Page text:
Fostering Shared Values – Nu Leadership Series

“I am proud of the good news! It is God’s powerful way of saving all people who have faith…”
Romans 1:16

Why are leaders in such a bad situation? Unfortunately, many leaders don’t have a process for value formation although it is critical for organizational synergism. Leaders must set the example by following organizational values in their personal and professional lives.

Twenty-first century organizations can no longer implement value creation in a vacuum. Prahalad and Ramaswamy, authors of The Future of Competition, argue that there is an arrogant management structure in place that cares little for the opinion of others.

Good organizational values start with leadership. Values provide personal guidance in decisions and supply the basic convictions that provide a framework for personal conduct. Values are considered to be the staple and cornerstone for an individual’s moral compass; they carry a judgmental element that tells an individual what is right or wrong.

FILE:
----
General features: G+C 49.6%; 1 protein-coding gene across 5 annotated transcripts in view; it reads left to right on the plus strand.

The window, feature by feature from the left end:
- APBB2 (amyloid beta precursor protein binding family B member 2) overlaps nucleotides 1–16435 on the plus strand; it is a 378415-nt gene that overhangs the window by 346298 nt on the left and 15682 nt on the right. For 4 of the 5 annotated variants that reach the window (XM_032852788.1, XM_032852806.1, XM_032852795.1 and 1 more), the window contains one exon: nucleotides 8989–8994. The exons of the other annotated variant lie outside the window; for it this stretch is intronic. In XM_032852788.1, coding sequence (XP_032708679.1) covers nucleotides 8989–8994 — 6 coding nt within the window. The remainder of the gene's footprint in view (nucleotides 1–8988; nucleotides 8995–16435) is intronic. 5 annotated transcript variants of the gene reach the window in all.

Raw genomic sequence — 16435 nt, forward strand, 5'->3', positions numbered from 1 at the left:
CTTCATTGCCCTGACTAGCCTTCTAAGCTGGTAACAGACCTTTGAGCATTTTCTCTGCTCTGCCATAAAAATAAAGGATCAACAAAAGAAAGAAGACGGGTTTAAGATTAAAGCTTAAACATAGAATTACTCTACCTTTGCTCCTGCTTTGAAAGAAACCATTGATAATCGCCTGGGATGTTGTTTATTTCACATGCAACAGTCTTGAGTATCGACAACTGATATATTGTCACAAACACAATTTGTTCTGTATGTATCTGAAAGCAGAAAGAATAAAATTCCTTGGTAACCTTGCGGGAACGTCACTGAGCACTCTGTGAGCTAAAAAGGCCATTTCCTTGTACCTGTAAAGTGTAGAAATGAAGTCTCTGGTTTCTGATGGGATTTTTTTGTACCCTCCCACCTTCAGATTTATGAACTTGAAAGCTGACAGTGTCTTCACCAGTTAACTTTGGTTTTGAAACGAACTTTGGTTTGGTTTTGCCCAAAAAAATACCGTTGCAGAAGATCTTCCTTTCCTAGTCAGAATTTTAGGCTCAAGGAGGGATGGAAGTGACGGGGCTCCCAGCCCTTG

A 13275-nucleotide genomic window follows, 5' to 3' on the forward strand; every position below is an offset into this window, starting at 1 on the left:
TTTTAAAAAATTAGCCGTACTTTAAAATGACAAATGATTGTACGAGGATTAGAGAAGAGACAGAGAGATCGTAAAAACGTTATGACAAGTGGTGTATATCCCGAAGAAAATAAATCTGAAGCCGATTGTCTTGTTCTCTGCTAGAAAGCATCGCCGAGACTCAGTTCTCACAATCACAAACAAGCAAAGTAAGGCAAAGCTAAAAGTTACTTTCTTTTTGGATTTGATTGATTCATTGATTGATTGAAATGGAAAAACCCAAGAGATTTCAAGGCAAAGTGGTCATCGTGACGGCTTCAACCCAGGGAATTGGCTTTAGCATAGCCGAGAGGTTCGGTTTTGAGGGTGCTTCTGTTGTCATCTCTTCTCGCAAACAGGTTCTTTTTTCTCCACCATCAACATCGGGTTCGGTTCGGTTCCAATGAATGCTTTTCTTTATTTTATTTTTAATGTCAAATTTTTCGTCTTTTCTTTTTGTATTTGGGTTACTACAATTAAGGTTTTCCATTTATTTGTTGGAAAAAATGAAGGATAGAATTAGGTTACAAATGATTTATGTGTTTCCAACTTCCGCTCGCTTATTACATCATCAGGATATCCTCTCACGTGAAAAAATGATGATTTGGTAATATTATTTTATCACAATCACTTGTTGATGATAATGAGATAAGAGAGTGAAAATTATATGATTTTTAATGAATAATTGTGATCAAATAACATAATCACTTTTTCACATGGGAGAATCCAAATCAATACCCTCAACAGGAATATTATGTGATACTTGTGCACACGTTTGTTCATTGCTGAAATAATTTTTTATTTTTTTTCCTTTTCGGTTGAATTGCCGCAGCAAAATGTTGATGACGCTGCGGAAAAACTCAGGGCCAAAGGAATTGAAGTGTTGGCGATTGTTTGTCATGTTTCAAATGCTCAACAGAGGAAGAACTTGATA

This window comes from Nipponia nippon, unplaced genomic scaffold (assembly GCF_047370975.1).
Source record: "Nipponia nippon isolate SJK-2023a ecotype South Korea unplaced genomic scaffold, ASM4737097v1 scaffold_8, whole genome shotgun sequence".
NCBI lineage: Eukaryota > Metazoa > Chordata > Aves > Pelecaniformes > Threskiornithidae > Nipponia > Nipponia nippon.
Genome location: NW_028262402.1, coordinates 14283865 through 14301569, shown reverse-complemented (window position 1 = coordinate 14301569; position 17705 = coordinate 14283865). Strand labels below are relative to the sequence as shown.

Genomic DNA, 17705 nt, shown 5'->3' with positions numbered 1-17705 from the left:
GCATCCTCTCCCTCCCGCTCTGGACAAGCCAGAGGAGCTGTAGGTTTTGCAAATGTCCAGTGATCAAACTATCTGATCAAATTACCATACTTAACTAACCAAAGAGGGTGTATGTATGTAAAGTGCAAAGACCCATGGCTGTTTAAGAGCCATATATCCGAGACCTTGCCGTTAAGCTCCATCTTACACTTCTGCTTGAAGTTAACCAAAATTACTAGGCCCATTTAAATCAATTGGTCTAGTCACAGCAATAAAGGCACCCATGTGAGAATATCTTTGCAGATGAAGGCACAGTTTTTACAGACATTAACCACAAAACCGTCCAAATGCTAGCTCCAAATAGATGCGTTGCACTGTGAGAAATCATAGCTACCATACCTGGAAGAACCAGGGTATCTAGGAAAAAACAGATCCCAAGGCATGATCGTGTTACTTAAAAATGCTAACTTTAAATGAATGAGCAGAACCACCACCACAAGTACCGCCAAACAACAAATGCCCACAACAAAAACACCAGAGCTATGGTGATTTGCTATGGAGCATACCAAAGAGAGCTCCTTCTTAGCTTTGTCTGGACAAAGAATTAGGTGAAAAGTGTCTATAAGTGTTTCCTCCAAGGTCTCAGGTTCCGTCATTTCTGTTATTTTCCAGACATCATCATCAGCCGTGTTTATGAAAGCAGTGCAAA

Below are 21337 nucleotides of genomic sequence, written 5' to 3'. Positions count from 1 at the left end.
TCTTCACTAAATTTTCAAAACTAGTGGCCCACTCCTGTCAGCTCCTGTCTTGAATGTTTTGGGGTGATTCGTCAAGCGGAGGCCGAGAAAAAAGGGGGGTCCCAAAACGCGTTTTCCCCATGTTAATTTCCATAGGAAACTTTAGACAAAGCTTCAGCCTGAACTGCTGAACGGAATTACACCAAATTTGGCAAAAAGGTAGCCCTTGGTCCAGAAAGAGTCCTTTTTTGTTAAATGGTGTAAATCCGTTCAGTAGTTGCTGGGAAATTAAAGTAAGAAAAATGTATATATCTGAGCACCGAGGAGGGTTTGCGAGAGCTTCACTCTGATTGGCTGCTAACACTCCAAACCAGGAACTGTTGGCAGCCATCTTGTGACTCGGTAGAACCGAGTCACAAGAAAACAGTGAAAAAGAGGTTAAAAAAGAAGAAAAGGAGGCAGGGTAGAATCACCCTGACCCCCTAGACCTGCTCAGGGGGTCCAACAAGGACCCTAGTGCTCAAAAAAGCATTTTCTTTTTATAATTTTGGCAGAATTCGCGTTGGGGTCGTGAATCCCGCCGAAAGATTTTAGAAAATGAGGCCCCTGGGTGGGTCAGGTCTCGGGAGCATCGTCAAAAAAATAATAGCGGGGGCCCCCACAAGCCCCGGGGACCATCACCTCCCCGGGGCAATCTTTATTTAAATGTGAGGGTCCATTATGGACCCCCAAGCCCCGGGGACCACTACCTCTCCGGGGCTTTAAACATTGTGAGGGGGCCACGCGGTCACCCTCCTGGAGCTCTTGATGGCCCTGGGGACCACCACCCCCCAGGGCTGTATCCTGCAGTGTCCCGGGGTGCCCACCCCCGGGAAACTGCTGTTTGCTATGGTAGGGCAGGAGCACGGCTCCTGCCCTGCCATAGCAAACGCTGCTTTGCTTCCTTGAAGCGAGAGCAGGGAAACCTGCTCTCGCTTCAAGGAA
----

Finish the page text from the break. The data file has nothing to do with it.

Values include both content and intensity component. The content component identifies a mode of conduct and its importance while the intensity component how important it is to a person. Organizational values are a key component of its character and signal to followers the organization’s principles.

Therefore, institutional leaders must model the values for credibility sake. The Apostle Paul demonstrated Christian values. Paul viewed his apostleship as honorable, responsible, and prestigious. In Romans 1:16, the Apostle Paul proclaimed: “I am proud of the good news! It is God’s powerful way of saving all people who have faith….” Therefore, shared values come about organizations when leaders convey their core values; leaders model those values, and followers buy into them.

References:

Barclay, W. (1960). The letters to Timothy, Titus, and Philemon. Philadelphia, PA: The Westminister Press.

Prahalad, C.K. & Ramaswamy, V. (2004). The Future of Competition: Co-creating Unique Value with Customers. Boston, MA: Harvard Business School Press.

© 2006 by Daryl D. Green